The things we weren't told about Scrum


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This is a version of the presentationI delivered last year to the MIH Tech Conference in Prague.
About 2 years after the introduction of Scrum to I take a look at some of the things we've learned, in particular how to manage innovation in a Scrum environment, and how to use Scrum techniques in non-Scrum teams

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  • my name is Tim GregoryI work for in Cape Town, South AfricaI’ve been with the company about 3 years, but on and off I’ve been working with the Naspers and Media24 group companies for 11 yearsI manage a couple of teams at 24.comI’m currently responsible for all the central production teams at ManagersScrum MastersDesignersWeb Developers (HTML, JS, CSS)
  • I’m going to tell you a bit today about the things we weren’t told about Scrum, and things we’ve discovered along the way in our use of Scrum over the last few years
  • I’m going to touch on 3 areas:How to use Scrum techniques in teams that don’t use scrum to manage their workHow to innovate with Scrum teamsAnd a couple of things we’ve learned about Scrum at over the past couple of years
  • Collection of internet and publishing businessesWe’re South Africa’s leading Online PublisherWe publish a number of brands and servicesOur best-known site is News24, with a local audience of well over a million users.We’re about 250 people in total, with about 40 dedicated technical staff.As you can imagine, a lot of activity generated by the various sites and products….
  • Begin my story with a bit of history regarding the project and production management processes at, and why we were all miserable We had a very formal traditional software development approach.It wasn’t wrong per se, simply inappropriate for our environment and the speed with which we wanted to work.
  • Overview of roles, rituals, and artifacts
  • Incremental delivery of products and features that the business values most
  • Not going to go into any detail now with regard to why scrum is not suitable for all teams, will explore that later this morning.Assuming that scrum will not work in it’s entirety, I would still encourage you to adopt some scrum techniques.
  • Whiteboards are placed in the hallwaysMeetings are often held around the boards
  • Point out roles of people in the teamsOps, Developers, Product Owner, Project Manager,, Editorial
  • Point out roles of people in the teams
  • Discovering that we were getting through a lot of work, but we weren’t keeping up with the technology landscape.Developers not getting stretched.Problems all tackled using their existing toolset – no chance to try anything different
  • Discussed the challenge, and came up with a couple of approaches to the problem
  • Example – Solr search
  • Example – Solr searchWe were experiencingcomplaints from the editorial teams about the poor quality of SQL search results within the CMS.Created a story to investigate an Opensource, Java-based search technology called Solr.Based on the strength of the technology, replaced the SQL search inside our CMS with Solr, and then deployed it as our search solution for Food24 Restaurant and Recipe search shortly afterwards.Now being rolled out to a number of non-search applications – content recommendation, content aggregation, geographic search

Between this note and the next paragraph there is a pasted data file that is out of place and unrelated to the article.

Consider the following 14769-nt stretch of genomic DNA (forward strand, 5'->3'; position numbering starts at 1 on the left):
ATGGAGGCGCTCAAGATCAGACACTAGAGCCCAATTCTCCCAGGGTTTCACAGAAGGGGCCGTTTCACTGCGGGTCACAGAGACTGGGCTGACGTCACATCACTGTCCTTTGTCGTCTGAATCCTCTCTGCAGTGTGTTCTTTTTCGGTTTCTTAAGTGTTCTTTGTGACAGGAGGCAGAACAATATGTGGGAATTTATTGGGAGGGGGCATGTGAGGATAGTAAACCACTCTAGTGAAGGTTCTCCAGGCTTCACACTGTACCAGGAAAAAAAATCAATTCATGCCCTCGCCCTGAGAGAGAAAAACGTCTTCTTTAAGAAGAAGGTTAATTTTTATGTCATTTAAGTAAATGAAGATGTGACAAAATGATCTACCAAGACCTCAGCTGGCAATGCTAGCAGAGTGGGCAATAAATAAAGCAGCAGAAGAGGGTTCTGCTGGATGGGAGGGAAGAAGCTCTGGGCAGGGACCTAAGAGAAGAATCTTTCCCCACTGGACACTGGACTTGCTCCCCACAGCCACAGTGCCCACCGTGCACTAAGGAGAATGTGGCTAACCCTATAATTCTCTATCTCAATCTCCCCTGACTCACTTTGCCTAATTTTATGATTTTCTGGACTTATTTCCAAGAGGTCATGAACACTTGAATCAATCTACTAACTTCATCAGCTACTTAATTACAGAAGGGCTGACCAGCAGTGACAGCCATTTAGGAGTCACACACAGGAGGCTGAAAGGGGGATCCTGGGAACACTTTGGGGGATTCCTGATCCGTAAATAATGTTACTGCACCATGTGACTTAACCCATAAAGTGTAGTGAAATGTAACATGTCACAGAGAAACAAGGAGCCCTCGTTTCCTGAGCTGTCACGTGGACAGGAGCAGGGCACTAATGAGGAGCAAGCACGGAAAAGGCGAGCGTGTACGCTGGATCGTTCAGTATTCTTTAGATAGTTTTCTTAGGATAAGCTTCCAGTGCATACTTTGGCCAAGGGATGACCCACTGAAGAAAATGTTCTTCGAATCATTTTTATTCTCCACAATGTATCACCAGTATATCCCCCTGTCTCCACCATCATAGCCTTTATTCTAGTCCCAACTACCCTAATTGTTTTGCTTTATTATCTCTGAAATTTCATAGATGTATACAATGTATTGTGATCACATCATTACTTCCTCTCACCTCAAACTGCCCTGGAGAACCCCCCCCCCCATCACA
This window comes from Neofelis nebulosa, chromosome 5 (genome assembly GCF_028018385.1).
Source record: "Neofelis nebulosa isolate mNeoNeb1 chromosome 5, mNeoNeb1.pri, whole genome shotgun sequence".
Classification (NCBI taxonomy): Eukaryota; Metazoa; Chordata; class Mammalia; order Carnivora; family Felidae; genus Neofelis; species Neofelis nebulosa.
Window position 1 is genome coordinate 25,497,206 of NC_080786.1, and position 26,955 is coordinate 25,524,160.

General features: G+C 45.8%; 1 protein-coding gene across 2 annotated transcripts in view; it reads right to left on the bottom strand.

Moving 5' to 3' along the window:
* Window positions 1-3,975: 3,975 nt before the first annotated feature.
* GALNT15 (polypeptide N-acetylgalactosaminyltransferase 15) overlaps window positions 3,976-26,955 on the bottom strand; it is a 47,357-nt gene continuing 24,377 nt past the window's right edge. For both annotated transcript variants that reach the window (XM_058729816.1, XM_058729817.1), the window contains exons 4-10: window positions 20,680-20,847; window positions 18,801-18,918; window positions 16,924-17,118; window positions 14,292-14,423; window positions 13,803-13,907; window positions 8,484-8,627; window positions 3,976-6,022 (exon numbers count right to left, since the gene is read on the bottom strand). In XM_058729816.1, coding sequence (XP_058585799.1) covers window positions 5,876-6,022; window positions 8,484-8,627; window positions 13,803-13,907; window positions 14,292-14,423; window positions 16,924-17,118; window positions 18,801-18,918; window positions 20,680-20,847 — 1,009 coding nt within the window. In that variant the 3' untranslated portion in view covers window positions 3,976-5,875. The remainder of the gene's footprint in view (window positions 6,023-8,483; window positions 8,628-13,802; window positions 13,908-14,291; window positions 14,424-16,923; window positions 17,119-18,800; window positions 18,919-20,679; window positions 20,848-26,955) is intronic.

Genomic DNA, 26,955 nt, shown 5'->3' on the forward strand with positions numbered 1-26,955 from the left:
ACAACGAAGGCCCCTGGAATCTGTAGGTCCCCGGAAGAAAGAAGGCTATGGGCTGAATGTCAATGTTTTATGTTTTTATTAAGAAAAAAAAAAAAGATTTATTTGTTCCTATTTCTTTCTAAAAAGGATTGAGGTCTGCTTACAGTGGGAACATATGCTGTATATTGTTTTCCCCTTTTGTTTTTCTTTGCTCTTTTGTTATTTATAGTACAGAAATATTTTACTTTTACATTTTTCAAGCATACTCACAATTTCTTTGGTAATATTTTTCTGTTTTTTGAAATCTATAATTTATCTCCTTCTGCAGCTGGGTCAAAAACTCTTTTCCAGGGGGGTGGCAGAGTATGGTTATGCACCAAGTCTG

• We colour-code cards for different types of tasks
  • Pair-programming was something I was a little uncertain about at first..I thought that if you put two developers at a single workstation, our productivity would drop in half.But the team wanted to try it, and in the spirit of self-managing and empowered teams gave them a chance.
  • Not all projects lend themselves to Scrum..Match your processes to the the project requirements.Use Scrum where it makes sense – incremental product improvement, rapid iteration, emergent architecture, changing requirements.Use a traditional Software Development Lifecycle approach where you need a rigorous approach with a lot of upfront planning
  • Need to make sure that the business is focused on the outcome, not the process.
  • Any Questions
  • The things we weren't told about Scrum

    1. 1. Tim Gregory<br />Head of Development<br /><br />
    2. 2. The things we weren’t told about Scrum<br />February 2010<br />
    3. 3. 3 Topics today<br />Scrum-techniques in non-Scrum teams<br />Scrum & Innovation<br />What we’ve learned about Scrum @<br />
    4. 4. A bit about….<br />
    5. 5. The dark days of the Project Office<br />
    6. 6. The dark days of the Project Office<br />400+ “Projects” in the pipeline at any time<br />No regard to complexity or duration<br />Sausage-factory approach – Each project tackled in sequence, with little regard to business value<br />Long project delivery times – after 12 months, business requirements can change!<br />General misery & dissatisfaction <br />something had to change<br />
    7. 7. The dark days of the Project Office<br /> started a Scrum trial about 2 years ago<br />Very successful, rolled Scrum out to 4 teams in the organisation<br />Has become our preferred way of working, but we choose either a formal SDLC process or Scrum (or a combination) depending on the project<br />
    8. 8. Scrum overview<br />3x3x3:<br />3 Roles<br />Product Owner, Scrum Master, Team<br />3 Rituals<br />Sprint Planning, Daily Stand-up, Retrospectives<br />3 Artefacts<br />Product Backlog, Sprint Backlog, Burn-down chart<br />
    9. 9. Scrum overview <br />©Mountain Goat Software<br />
    10. 10. Scrum techniques in non-Scrum teams<br />Scrum is not suitable for all teams…..<br /> (more on that later)<br />But… scrum techniques can be used to improve the performance of any team<br />
    11. 11. Scrum techniques in non-Scrum teams<br />Whiteboards– “information radiators”<br />